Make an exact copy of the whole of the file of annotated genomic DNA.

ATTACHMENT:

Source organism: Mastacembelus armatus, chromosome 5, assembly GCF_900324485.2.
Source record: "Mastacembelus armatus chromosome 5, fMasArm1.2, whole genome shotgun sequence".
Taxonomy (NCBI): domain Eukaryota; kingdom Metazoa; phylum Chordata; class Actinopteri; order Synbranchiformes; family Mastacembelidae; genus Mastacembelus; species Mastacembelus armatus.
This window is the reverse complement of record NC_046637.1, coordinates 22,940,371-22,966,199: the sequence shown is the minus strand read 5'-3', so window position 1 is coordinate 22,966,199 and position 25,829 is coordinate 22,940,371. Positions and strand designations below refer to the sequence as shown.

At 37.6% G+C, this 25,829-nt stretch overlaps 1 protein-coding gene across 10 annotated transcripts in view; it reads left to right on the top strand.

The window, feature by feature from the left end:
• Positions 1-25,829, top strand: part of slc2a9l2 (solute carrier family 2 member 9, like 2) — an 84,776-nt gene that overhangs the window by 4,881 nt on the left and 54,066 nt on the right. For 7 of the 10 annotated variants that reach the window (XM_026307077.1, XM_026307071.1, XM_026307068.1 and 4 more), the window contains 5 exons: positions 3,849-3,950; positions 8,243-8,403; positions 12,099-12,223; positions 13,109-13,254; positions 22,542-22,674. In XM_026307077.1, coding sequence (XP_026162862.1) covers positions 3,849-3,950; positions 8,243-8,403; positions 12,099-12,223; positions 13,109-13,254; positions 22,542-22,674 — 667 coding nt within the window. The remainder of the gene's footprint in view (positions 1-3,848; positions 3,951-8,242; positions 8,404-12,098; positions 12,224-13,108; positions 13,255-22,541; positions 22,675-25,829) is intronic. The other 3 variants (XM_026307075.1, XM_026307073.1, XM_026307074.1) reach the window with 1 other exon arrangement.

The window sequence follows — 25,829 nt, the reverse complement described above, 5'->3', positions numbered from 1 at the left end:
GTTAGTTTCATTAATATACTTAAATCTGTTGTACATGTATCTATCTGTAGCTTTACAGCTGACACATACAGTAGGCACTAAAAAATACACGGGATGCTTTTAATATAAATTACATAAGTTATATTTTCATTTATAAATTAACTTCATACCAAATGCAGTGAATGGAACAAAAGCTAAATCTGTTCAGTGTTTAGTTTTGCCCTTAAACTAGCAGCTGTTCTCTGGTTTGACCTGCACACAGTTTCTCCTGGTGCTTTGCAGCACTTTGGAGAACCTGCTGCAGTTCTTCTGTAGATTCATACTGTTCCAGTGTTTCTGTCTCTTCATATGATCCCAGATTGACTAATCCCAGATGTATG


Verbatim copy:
Source organism: Mastacembelus armatus, chromosome 5, assembly GCF_900324485.2.
Source record: "Mastacembelus armatus chromosome 5, fMasArm1.2, whole genome shotgun sequence".
Taxonomy (NCBI): domain Eukaryota; kingdom Metazoa; phylum Chordata; class Actinopteri; order Synbranchiformes; family Mastacembelidae; genus Mastacembelus; species Mastacembelus armatus.
This window is the reverse complement of record NC_046637.1, coordinates 22,940,371-22,966,199: the sequence shown is the minus strand read 5'-3', so window position 1 is coordinate 22,966,199 and position 25,829 is coordinate 22,940,371. Positions and strand designations below refer to the sequence as shown.

At 37.6% G+C, this 25,829-nt stretch overlaps 1 protein-coding gene across 10 annotated transcripts in view; it reads left to right on the top strand.

The window, feature by feature from the left end:
• Positions 1-25,829, top strand: part of slc2a9l2 (solute carrier family 2 member 9, like 2) — an 84,776-nt gene that overhangs the window by 4,881 nt on the left and 54,066 nt on the right. For 7 of the 10 annotated variants that reach the window (XM_026307077.1, XM_026307071.1, XM_026307068.1 and 4 more), the window contains 5 exons: positions 3,849-3,950; positions 8,243-8,403; positions 12,099-12,223; positions 13,109-13,254; positions 22,542-22,674. In XM_026307077.1, coding sequence (XP_026162862.1) covers positions 3,849-3,950; positions 8,243-8,403; positions 12,099-12,223; positions 13,109-13,254; positions 22,542-22,674 — 667 coding nt within the window. The remainder of the gene's footprint in view (positions 1-3,848; positions 3,951-8,242; positions 8,404-12,098; positions 12,224-13,108; positions 13,255-22,541; positions 22,675-25,829) is intronic. The other 3 variants (XM_026307075.1, XM_026307073.1, XM_026307074.1) reach the window with 1 other exon arrangement.

The window sequence follows — 25,829 nt, the reverse complement described above, 5'->3', positions numbered from 1 at the left end:
GTTAGTTTCATTAATATACTTAAATCTGTTGTACATGTATCTATCTGTAGCTTTACAGCTGACACATACAGTAGGCACTAAAAAATACACGGGATGCTTTTAATATAAATTACATAAGTTATATTTTCATTTATAAATTAACTTCATACCAAATGCAGTGAATGGAACAAAAGCTAAATCTGTTCAGTGTTTAGTTTTGCCCTTAAACTAGCAGCTGTTCTCTGGTTTGACCTGCACACAGTTTCTCCTGGTGCTTTGCAGCACTTTGGAGAACCTGCTGCAGTTCTTCTGTAGATTCATACTGTTCCAGTGTTTCTGTCTCTTCATATGATCCCAGATTGACTAATCCCAGATGTATG